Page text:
Jay W. Marks, MD, is a board-certified internist and gastroenterologist. He graduated from Yale University School of Medicine and trained in internal medicine and gastroenterology at UCLA/Cedars-Sinai Medical Center in Los Angeles.
The medical treatment options are used to prevent complications and reduce morbidity associated with GERD, and they include antacids, H2 receptor antagonists, proton pump inhibitors, coating, and promotility agents. In addition to medications, the following lifestyle modifications below are recommended:
Instead of eating large meals, eat small meals more frequently.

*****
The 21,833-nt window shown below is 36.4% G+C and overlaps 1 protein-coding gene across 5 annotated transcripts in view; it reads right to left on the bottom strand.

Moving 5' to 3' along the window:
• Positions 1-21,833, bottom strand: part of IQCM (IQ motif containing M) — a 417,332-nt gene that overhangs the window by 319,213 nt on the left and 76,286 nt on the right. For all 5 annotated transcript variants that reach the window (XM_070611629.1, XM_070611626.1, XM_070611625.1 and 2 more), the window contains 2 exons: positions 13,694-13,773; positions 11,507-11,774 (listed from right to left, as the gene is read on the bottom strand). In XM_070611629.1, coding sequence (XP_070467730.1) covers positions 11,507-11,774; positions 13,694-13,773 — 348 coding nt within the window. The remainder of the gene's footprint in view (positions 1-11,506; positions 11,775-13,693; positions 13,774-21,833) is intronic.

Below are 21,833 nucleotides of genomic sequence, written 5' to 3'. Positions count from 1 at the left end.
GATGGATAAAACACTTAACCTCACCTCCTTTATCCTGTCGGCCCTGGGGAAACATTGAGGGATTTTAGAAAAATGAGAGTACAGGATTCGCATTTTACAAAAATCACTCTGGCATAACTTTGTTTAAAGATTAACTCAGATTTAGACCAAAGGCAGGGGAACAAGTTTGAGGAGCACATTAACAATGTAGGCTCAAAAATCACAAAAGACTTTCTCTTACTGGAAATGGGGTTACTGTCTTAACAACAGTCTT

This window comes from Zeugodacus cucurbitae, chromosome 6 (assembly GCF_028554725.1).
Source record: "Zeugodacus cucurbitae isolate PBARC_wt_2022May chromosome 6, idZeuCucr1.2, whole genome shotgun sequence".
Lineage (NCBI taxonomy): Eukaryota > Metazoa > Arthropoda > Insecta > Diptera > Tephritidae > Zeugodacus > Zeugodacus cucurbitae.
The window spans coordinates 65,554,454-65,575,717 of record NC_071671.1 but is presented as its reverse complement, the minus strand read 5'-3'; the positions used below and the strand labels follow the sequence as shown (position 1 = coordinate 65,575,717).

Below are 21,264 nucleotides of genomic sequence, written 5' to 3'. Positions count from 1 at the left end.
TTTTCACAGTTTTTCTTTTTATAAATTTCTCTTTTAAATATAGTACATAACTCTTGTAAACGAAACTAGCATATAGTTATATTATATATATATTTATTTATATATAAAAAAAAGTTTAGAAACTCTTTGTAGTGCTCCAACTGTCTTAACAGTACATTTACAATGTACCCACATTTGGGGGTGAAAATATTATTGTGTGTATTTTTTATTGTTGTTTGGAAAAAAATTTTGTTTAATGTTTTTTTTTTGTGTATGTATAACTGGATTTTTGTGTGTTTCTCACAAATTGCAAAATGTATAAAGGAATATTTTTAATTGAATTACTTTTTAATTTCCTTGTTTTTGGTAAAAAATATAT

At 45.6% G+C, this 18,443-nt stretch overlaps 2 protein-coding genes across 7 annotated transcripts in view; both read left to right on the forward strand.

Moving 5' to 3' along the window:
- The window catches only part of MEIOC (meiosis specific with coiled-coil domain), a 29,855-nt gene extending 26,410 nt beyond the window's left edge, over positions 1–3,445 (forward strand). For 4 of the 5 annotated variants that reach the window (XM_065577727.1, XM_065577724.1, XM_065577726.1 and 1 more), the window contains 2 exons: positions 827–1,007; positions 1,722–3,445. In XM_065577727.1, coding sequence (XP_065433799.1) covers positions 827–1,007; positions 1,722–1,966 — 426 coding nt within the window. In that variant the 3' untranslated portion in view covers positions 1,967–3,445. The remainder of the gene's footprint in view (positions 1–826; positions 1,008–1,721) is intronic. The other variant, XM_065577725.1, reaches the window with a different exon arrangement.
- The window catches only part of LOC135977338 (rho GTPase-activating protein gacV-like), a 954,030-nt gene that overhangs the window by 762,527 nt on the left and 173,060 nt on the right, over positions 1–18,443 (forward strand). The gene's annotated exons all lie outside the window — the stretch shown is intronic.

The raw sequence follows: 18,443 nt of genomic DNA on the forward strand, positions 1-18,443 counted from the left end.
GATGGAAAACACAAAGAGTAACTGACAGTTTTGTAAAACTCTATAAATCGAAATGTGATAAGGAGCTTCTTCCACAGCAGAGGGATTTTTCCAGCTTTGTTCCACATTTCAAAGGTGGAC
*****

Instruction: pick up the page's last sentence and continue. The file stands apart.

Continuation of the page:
Avoid caffeine-containing foods and beverages (for example, coffee, tea, soft drinks, chocolate).
Avoid foods that decrease lower esophageal sphincter (LES) pressure (for example, peppermint, fatty or fried foods, alcohol).
Avoid acidic foods that may irritate the esophagus (for example, spicy foods, citrus fruits and juices, tomatoes, tomato sauce).
If overweight, lose weight. People with excess weight have an increased incidence of reflux disease.
Quit smoking. Smoking weakens the LES and increases reflux.
Do not eat immediately before bedtime.
Avoid lying down immediately following a meal (ideally, a person should wait at least
three hours). Elevate the head end of the bed by four to six inches if nighttime
heartburn is experienced.
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